Wednesday, July 23rd, 2014 - 10:01 PM

Business key to job creation, economic growth

When it comes to doing business, there are few places worse, it seems, than the likes of Myanmar, also known as Burma.  That’s at least, according to the World Bank, which has Myanmar ranked as worst in Asia – at 182nd of 189 rated economies – on the ease of doing business.  That’s even worse than 141st-ranked Bhutan. Rounding out the “Top 5” for worst in Asia in The World Bank 2014 Doing Business report – the latest annual assessment of the ease of doing [... Read More]

What’s up with education down today?

A layman’s (as opposed to academic) diagnosis of the state of health of our school system PART THREE   The curriculum needs a turnaround, not a tinkering around with THE first (but not last or least) attempt to tweak the curriculum, if I remember right, came about in the mid to late eighties.  This was the well intentioned, but perhaps not thought through, ‘new approach to primary education’ or NAPE.  Its aim, a step in the right direction, was to provide an all round education [... Read More]

Teachers’ Job Satisfaction in Bhutan: A word of caution to users?

Thiis article critiques the research titled “Teachers’ Job Satisfaction in Bhutan” (Namgay & Yuden, 2013). This mixed-methods study was reported to be commissioned by Ministry of Education and conducted by two Chief Research Officers from the Royal Education Council. MoE and REC are among the most influential authorities with regards to education, therefore I wouldn’t be surprised if educational policies springboard from the findings of the study. However, there are certain critical aspects of the report which shrouds some parts of the research findings in [... Read More]

What’s up with education down today?

A layman’s (as opposed to academic) diagnosis of the state of health of our school system PART TWO   The litany of woes that besets our schools today Now this is not to slam a soul of the many in this the most populous of ministries; least of all our stalwart teachers, who soldier on, doing a grand job despite the odds they deal with on a daily basis.  Most of the flaws to be ticked off in this exposé are way out of their [... Read More]

As the World Looks to Bhutan…

The world-embracing vision of a young king The deepest yearning of every human being! It’s name is Gyalyong Gakid Pelzom…   The most precious object in the world is life. And the most cherished goal of life is happiness. The means may differ, but the end is one. All human striving is directed at realising this goal. Time and place and personal circumstances are immaterial to this native yearning of the human heart. This is why the 20th of March is special and significant in [... Read More]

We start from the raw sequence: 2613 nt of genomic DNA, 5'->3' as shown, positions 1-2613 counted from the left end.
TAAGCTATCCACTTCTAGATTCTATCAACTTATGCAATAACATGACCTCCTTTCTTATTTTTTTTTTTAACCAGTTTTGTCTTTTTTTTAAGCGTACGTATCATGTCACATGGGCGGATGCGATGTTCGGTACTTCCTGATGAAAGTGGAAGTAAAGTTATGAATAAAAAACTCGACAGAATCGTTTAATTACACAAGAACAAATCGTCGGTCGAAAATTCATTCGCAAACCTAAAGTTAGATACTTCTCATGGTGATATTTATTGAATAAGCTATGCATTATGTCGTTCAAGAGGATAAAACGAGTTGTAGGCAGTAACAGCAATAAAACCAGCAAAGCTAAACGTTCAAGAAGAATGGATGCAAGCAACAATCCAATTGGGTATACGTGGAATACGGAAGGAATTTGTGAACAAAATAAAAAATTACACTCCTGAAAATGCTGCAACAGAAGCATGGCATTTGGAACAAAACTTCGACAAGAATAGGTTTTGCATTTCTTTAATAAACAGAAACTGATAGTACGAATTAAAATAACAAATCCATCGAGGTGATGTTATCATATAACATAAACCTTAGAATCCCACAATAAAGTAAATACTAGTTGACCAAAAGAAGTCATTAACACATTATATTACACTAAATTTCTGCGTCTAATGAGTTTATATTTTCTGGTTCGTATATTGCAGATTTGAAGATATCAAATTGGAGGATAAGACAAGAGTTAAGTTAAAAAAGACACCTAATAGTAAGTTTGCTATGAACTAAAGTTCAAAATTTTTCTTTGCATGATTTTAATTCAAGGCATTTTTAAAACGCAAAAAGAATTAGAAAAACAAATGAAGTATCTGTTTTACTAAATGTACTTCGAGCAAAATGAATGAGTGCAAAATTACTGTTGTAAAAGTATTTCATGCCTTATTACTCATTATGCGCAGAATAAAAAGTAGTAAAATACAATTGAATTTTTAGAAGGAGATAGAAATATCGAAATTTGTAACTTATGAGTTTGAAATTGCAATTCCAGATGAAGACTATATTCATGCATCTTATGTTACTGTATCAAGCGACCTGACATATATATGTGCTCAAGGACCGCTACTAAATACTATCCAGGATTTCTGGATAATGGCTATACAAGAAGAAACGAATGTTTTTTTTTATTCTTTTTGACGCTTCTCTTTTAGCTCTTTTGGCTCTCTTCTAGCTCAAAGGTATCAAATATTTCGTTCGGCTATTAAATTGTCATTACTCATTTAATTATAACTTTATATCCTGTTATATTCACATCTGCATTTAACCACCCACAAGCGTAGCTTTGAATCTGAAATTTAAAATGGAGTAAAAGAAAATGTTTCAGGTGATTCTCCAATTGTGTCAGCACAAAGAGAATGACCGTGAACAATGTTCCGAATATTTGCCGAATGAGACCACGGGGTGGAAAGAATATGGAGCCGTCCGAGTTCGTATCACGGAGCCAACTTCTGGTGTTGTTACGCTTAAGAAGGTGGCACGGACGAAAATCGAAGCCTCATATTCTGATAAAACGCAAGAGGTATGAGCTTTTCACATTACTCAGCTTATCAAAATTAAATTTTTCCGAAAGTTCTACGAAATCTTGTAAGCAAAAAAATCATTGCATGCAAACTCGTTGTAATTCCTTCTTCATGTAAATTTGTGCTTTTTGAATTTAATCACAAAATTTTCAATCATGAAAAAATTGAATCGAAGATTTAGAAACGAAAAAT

Post-2015 – why should Bhutan care?


If I told people that my position is called “Post-2015 National Coordinator”, majority wouldn’t have the faintest idea what such a person actually does. This article tries to explain what post-2015 means, and what is its relevance to Bhutan Today the world celebrates the UN International Day of Happiness, marked for the second time. Bhutan initiated the Day to raise awareness on the need for a more holistic approach to development. The happiness day is essentially linked to the ongoing discussion led by the UN, [... Read More]

An insight into the Construction Industry of Bhutan

The construction industry of Bhutan is about 40 years old. However, very little advancement has taken place in terms of the quality and technology of construction. For a small country like Bhutan, there are far too many contractors given the small size of the construction industry. At present there are over 4,000 contractors in  the country. In the absence of sound and definite construction policies, the construction industry today is going through a rough time. Contractors are desperately competing for work . Many contractors bid [... Read More]

What’s up with education down today?

A layman’s (as opposed to academic) diagnosis of the state of health of our school system PART ONE   Say something often enough and, even if false, it can get to sound like fact CORRECT me if I’m wrong, but to my own hazy recall the first real talk of a drop in standards of education was bandied about around the same time some bright sparks in the dept. of ed. resolved in their collective wisdom to drop Shakespeare from the syllabus.  There are quite [... Read More]

Implications of international trade on health

What does joining World Trade Organisation mean for Bhutan’s health sector? The implication of international trade on health has been recognised for centuries.  The Black Death (plague) followed international trading routes in the 14th century. International health organisations like the Pan American sanitary bureau (1902), office international d’hygiène publique (OIHP 1907) in Paris, health organisation of the league of nations (1919) and WHO (1948) were created mainly to control the spread of infectious diseases through international trade/travel routes. The rapid increase in international trade, both [... Read More]

Economic Stimulus Plan: Fallacy of assumptions

The Economic Stimulus Plan (ESP) is a kind of stabilisation measure undertaken by the government. It aims to inject an additional Nu 5B in the economy. It is more of the nature of supply side management to expand aggregate supply. Funds would be channeled through two routes of monetary and fiscal systems. The monetary channel is the primary channel, which aims to strengthen the capital base of financial institutions by Nu 4B and is expected to stimulate lending to the productive sectors of the economy. [... Read More]

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